Resolution (n) a promise to yourself to do or not to do something.
A resolution makes you to decide what you want and don't want, but by mid February, the statistics show that these promises to ourselves have been long forgotten about.
I'll never forget the day my 16 year old self picked up the phone and heard,
"I can't take you to the prom. I spent all of my money on beer and won't be able to afford a bus ticket to come and see you..."
It was my first boyfriend, my first love, my first partner that I lost my virginity to, and we had been dating for 4 years. He was a year older than me and after he graduated from high school, his family decided they were going to move from Pennsylvania back to Missouri where he grew up. He went off to college and I carried on with my senior year in high school.
We never had an official break up, and in my mind, I was keeping the love alive long distance. On one or two college breaks he came to see me via Greyhound bus, and he promised he'd take me to the prom. I can remember asking.. over and over.. are you sure?
"Yes, Lisa, I love you. I promise I will take you to the prom."
I was asked by a few other boys, but I said,
No, my boyfriend is taking me. I'm sure of it. He promised.
Little did I know that while I was keeping the love alive, he was partying, joining a fraternity and starting a new life without ever telling me.
How could this be?
How could he not be taking me to prom?
He is my boyfriend?
We've spent 4 years together?
My whole high school years?
I said no to everyone else?
But..its me and him?
When that promise was broken, I was shattered. With two weeks before prom, I had to ask a boy to take ME. He said yes, but I don't think he wanted to go. I think it was a pity yes.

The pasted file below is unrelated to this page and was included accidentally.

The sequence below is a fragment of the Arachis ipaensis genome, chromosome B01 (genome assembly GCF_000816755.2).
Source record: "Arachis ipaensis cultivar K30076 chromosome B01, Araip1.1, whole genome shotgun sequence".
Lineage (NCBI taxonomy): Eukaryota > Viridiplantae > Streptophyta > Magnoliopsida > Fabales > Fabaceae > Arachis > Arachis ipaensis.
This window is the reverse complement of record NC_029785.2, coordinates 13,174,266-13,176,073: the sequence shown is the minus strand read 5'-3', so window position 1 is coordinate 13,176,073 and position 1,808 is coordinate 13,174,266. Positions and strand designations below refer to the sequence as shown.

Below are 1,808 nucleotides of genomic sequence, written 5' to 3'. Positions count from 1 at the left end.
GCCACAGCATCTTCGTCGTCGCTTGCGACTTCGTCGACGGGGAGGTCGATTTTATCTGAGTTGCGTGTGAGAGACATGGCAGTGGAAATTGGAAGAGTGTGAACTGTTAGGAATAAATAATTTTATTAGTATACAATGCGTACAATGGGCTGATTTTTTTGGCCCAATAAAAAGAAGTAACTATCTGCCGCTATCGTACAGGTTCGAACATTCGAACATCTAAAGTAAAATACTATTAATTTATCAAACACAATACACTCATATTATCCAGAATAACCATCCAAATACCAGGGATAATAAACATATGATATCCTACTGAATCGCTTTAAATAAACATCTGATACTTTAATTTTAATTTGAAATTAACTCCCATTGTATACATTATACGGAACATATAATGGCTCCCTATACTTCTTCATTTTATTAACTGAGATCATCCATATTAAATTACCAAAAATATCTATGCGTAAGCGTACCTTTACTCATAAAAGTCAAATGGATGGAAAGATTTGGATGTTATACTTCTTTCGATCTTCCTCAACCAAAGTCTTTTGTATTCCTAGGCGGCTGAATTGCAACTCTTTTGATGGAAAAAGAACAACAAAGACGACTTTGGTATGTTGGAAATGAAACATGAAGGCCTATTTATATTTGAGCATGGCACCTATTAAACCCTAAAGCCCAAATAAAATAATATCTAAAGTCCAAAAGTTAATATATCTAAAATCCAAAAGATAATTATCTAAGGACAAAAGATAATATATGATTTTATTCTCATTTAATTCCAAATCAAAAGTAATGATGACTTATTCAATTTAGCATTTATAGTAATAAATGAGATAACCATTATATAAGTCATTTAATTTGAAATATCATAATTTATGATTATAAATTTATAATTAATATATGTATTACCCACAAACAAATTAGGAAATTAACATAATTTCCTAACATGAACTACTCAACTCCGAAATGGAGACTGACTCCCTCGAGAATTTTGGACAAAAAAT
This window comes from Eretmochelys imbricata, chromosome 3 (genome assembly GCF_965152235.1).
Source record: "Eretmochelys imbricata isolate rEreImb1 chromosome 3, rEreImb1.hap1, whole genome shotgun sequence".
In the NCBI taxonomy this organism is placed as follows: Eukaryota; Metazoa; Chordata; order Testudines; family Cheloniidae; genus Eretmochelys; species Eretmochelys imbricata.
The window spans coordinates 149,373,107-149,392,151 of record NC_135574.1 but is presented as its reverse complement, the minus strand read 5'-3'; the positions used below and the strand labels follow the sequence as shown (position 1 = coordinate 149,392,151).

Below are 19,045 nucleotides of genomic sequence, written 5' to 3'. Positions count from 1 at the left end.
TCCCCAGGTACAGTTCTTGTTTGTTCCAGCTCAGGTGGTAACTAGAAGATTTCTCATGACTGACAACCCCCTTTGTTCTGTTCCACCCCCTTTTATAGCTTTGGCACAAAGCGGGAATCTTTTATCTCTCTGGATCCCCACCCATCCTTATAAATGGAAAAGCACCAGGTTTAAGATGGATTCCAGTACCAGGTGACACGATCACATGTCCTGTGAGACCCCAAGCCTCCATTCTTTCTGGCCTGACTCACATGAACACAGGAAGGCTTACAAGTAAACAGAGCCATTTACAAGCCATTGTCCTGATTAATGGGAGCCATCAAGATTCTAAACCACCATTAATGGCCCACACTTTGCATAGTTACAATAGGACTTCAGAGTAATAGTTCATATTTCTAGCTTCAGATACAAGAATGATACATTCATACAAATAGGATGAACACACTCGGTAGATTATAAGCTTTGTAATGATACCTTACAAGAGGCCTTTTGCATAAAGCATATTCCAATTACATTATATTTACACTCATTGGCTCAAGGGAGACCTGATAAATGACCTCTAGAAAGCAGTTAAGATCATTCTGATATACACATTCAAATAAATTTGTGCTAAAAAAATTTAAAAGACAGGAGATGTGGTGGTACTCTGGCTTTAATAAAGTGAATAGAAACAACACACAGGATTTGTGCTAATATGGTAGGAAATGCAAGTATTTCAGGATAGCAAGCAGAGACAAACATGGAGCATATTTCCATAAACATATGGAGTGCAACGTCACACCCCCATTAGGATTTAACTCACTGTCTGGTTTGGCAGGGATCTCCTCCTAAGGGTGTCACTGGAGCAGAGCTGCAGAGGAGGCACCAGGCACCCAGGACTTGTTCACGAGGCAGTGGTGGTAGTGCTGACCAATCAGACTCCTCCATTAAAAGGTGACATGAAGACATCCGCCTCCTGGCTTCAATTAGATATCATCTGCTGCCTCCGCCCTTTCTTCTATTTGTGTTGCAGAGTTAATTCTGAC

"I HATE YOU, I NEVER WANT TO SPEAK TO YOU AGAIN."
I yelled into the phone. Choking back sobs. And that was it. We never spoke again. He blocked me online in the AOL chat (kicking it old school) and changed his number. That was our break up.
You see...I like the word commitment.
(n) the state or quality of being dedicated to a cause, activity, etc.
(n) an engagement or obligation that restricts freedom of action.
Studies show that when you relate your goals to how it's going to affect not only you, but others, you're more likely to complete them.
As we start to plan for a new year, new decade, new whatever, I think we have it all wrong.
In society we desire to work from the outside in. Lose 30 lbs, get a raise, land that huge client, buy the dream home, pay off student loan debt. The "I'll be happy when" drives our resolutions.
I like to work from the inside out with commitments.
1. I want to solve problems.
That means that I have to commit to creating content, speaking, hosting my own events, and building online products and platforms for people and see how to execute their dream for them, ever before they see it for themselves. That forces me to stay current, to think outside the box, to be persistent, and resilient and to help people heal in the highest way so they can do the greatest good.........then the money will come.
2. I want my body to be a clean running engine.
So I can live a long time to provide for my husband and kids and protect their dreams, to travel the world with my husband, the true love of my life, and experience other cultures, to do charity work and give back, and to inspire others to transform. I have so much work to be done, so I have to commit to moving well, eating well, sleeping well, recovering well.
Promises can be broken, but commitments require deep understanding, communication, and work.
I'm not mad at my ex. We were just kids. But every year that I get older, I make less and less promises and resolutions and more and more commitments. I take longer to think about what I really want and how my choices will impact others.
Ironically when I met my husband just a few years later, I was living in Pennsylvania and he was living in Ontario, Canada. Our first 9 months together and engagement was over a long distance relationship. We talked very early on in our relationship about commitments to each other and always having open communication, and to be together in the beginning, was work. Immigration, paperwork, lawyers, moving across the country. We look back at the time and say,
"If we can make it through that together, we can make it through anything."
So what are you committing to for the next 5, 10, 15 years?
Who will your choices affect?
Who will you have to communicate with about it?
Who will have to help you execute that dream?
Play a longer game. Think it through. You have time.
Can I fill in the gaps? Do you need permission to pivot? It's never too late to go after what you want.
Email me and let's book a time to talk about how I can create willing products, programs, and online platforms for you and to help you heal and be heard.